9. The method according to claim 1, wherein said controlled acceleration condition and said controlled deceleration condition of said blade are created by actuating one or more actuators of said wind turbine.
10. A wind turbine comprising
a rotor including at least one blade, and
a de-icer for de-icing said blade
wherein said de-icer comprises an actuator of said wind turbine and wherein said de-icer further includes a controller for performing a method according to claim 1.
11. The wind turbine according to claim 10, wherein said wind turbine further comprises a detector for detecting an icy condition on said blade.
12. The wind turbine according to claim 10, wherein said wind turbine further comprises an azimuth angle detector for detecting an actual azimuth position of said blade.
13. The wind turbine according to claim 10, wherein said wind turbine further comprises a rotor actuator for positioning said blade in a predefined azimuth position during said de-icing of said blade.
14. The wind turbine according to claim 10, wherein said wind turbine blade comprises hydrophobic surface material.
15. The wind turbine according to claim 10 wherein said wind turbine is a Megawatt wind turbine.
Description
CROSS-REFERENCE TO RELATED APPLICATIONS

The present application is a continuation of pending International patent application PCT/DK2008/000343 filed on Oct. 3, 2008 which designates the United States and claims priority from Danish patent application PA 2007 01444 filed on Oct. 5, 2007, the content of which is incorporated herein by reference.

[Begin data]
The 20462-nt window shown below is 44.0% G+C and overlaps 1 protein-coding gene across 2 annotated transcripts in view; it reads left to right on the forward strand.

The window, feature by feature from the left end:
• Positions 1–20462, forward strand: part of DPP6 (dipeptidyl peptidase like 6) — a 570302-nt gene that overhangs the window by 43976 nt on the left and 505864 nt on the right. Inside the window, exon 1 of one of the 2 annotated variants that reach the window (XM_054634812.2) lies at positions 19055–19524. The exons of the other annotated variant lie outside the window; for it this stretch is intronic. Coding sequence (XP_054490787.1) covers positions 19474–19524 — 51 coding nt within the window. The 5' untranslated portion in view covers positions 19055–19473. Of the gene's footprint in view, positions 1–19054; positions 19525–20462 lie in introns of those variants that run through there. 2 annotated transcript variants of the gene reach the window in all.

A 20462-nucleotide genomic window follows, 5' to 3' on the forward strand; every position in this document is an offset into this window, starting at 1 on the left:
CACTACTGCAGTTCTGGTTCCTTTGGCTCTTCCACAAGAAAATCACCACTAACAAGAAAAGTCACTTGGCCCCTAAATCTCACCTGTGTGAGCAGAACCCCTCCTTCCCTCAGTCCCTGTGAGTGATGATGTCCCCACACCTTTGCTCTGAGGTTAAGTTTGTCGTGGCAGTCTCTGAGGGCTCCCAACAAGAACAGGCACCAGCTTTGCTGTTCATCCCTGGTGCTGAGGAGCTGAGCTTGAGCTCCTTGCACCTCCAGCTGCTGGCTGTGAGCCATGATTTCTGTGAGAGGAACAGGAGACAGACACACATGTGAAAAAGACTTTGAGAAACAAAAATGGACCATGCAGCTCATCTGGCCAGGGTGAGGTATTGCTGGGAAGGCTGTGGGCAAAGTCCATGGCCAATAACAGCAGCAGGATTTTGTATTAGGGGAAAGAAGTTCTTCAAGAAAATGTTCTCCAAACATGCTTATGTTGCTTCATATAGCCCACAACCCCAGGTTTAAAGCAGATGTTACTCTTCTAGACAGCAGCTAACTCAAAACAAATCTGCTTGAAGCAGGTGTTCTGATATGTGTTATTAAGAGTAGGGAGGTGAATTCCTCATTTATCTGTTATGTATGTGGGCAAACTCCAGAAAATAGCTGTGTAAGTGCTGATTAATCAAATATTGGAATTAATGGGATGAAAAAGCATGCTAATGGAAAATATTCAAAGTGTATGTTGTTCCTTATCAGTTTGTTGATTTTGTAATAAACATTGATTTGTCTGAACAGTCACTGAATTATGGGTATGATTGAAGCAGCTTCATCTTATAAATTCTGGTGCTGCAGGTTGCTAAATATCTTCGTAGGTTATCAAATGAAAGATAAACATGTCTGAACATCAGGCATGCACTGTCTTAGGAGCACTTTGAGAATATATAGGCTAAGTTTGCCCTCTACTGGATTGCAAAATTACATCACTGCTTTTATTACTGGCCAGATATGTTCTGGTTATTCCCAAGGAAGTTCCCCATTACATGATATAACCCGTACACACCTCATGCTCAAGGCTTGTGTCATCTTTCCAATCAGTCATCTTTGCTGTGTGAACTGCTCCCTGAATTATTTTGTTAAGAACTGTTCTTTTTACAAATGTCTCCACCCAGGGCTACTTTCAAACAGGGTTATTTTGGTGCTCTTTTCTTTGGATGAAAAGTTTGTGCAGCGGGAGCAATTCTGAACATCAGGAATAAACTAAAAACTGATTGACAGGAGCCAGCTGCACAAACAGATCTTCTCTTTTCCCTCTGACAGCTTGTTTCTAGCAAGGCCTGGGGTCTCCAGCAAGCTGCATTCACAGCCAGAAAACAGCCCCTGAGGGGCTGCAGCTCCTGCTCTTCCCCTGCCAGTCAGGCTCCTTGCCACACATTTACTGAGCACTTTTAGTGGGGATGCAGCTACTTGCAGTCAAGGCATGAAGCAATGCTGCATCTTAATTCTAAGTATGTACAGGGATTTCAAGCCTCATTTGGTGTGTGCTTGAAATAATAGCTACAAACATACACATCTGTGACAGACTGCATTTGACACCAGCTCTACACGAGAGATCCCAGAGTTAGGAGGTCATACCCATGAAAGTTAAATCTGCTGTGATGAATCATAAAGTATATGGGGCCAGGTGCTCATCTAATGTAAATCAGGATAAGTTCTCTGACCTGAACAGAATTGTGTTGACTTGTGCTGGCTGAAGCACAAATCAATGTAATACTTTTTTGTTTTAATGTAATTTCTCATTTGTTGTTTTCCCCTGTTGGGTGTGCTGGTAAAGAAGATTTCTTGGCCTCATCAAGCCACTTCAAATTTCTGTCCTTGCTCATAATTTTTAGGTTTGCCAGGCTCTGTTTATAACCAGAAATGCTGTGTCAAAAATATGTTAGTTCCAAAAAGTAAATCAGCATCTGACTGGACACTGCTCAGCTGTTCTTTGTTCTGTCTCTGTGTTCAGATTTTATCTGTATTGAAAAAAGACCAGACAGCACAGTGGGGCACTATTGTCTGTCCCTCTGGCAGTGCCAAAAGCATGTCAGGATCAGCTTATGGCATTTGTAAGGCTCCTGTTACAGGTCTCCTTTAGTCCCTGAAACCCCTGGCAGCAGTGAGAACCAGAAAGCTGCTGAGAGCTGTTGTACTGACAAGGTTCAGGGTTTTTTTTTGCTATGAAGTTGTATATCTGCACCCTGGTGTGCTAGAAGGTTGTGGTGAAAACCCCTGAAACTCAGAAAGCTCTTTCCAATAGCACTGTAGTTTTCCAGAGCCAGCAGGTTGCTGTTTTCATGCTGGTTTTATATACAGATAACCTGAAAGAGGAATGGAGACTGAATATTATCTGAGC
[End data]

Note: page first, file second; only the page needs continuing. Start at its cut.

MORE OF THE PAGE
FIELD OF THE INVENTION

The invention relates to a method for de-icing a blade of a wind turbine, after the wind turbine has been idle for a period of time, said wind turbine further comprises an azimuth angle detector for detecting an actual azimuth position of said blade and use thereof.

BACKGROUND OF THE INVENTION

A wind turbine known in the art comprises a tapered wind turbine tower and a wind turbine nacelle positioned on top of the tower. A wind turbine rotor with a number of wind turbine blades is connected to the nacelle through a low speed shaft, which extends out of the nacelle front as illustrated on FIG. 1.

As large modern wind turbines get bigger and bigger in power output and in cost the issue of downtime becomes more and more significant and modern wind turbines are constantly improved to ensure that they are able to produce power efficiently whenever usable wind conditions are present.

However, in this respect icing of the wind turbine blades can be a big problem in that it can prevent the wind turbine from producing power even though ideal wind conditions are present and from U.S. Pat. No. 6,890,152 it is therefore know to provide the blades of a wind turbine with a number of sonic horns, which will make the blade vibrate when activated and hereby make the ice break off. But disadvantages of such a system are many—including noise problems, cost, difficult to implement in the blades etc.

An object of the invention is therefore to provide for an advantageous technique for de-icing wind turbine blades.

SUMMARY OF THE INVENTION

The invention provides for a method for de-icing a blade of a wind turbine, after the wind turbine has been idle for a period of time. The method comprises the steps of

    • creating a controlled acceleration condition of the blade, and
    • subsequently creating a controlled deceleration condition of the blade, whereby ice is shaken off the blade.

Creating an acceleration condition and subsequently a deceleration condition in the blade is advantageous in that this is a simple and efficient way of de-icing a wind turbine blade by hurling or shaking the ice or snow of the blade.